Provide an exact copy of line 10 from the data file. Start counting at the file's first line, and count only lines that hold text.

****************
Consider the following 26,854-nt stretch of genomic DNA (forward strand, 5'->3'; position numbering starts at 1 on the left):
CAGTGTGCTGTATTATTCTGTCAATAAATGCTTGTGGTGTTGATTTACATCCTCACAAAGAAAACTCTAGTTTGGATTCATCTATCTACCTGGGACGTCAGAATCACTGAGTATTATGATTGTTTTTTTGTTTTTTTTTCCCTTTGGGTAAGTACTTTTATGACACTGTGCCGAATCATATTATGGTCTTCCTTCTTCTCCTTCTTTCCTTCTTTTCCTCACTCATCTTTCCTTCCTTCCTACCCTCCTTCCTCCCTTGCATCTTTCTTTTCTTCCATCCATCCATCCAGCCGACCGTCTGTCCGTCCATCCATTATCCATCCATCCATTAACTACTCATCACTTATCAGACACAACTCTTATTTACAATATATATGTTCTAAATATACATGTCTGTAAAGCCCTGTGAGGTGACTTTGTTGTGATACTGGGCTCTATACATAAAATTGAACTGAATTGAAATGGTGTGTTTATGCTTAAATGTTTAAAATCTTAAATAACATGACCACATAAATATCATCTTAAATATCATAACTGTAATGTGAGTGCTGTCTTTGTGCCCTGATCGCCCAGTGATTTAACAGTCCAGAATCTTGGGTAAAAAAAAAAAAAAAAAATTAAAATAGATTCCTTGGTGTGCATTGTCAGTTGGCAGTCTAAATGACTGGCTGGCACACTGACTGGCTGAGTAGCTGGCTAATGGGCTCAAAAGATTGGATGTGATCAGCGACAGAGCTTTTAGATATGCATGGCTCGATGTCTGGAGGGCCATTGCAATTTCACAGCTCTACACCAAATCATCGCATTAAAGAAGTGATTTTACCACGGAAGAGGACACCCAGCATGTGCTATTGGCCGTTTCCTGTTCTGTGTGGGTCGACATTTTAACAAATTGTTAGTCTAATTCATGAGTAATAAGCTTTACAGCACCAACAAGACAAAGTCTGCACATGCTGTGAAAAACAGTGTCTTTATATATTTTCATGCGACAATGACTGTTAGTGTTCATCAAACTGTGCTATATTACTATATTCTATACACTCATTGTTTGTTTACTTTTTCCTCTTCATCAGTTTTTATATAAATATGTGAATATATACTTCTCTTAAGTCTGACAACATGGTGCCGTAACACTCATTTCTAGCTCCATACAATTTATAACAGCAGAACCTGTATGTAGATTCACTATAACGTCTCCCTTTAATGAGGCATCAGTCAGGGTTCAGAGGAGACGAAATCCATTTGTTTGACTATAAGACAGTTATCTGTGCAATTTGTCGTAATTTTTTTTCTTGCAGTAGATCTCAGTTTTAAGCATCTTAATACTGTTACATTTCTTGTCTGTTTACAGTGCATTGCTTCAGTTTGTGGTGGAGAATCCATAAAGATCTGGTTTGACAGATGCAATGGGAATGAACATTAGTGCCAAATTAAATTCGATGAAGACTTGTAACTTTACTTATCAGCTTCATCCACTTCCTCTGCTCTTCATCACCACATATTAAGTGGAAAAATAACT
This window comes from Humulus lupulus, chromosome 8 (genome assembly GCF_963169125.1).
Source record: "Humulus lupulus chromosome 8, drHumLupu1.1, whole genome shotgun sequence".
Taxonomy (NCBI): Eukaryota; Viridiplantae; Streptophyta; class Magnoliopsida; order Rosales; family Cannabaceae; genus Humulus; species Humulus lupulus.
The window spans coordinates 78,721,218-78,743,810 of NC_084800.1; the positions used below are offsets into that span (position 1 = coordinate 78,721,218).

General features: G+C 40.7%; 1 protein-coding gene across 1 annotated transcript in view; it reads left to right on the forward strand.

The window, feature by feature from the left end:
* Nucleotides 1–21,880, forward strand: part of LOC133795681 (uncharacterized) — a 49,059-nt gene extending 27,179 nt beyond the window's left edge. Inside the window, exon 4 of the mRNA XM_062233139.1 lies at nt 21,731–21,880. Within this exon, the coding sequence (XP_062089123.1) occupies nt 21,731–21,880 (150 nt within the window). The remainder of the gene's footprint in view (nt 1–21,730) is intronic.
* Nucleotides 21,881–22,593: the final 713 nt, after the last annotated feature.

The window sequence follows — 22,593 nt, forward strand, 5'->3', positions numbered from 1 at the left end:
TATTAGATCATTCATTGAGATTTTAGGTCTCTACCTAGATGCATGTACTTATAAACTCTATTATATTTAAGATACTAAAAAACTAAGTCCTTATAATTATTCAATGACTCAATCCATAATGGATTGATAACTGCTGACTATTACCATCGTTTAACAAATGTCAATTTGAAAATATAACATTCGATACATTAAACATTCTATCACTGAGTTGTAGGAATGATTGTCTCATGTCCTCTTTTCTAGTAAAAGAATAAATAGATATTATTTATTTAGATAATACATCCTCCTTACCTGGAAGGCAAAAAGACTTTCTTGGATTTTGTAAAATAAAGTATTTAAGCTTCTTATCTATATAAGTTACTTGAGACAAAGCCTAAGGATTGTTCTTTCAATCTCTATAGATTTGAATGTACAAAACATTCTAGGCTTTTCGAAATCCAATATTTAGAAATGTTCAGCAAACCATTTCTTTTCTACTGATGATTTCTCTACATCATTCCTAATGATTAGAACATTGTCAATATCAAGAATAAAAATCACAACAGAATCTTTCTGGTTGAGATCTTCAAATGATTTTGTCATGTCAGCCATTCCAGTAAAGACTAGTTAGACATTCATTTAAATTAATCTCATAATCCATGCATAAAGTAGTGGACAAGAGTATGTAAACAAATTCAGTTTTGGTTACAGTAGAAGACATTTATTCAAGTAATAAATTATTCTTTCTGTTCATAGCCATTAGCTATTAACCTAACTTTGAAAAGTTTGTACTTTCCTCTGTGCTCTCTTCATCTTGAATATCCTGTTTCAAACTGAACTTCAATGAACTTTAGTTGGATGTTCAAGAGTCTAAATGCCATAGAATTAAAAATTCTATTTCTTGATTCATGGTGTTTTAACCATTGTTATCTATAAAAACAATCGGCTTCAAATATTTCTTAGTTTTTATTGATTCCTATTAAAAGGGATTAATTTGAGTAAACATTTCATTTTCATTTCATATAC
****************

* Nucleotides 21,881–22,593: the final 713 nt, after the last annotated feature.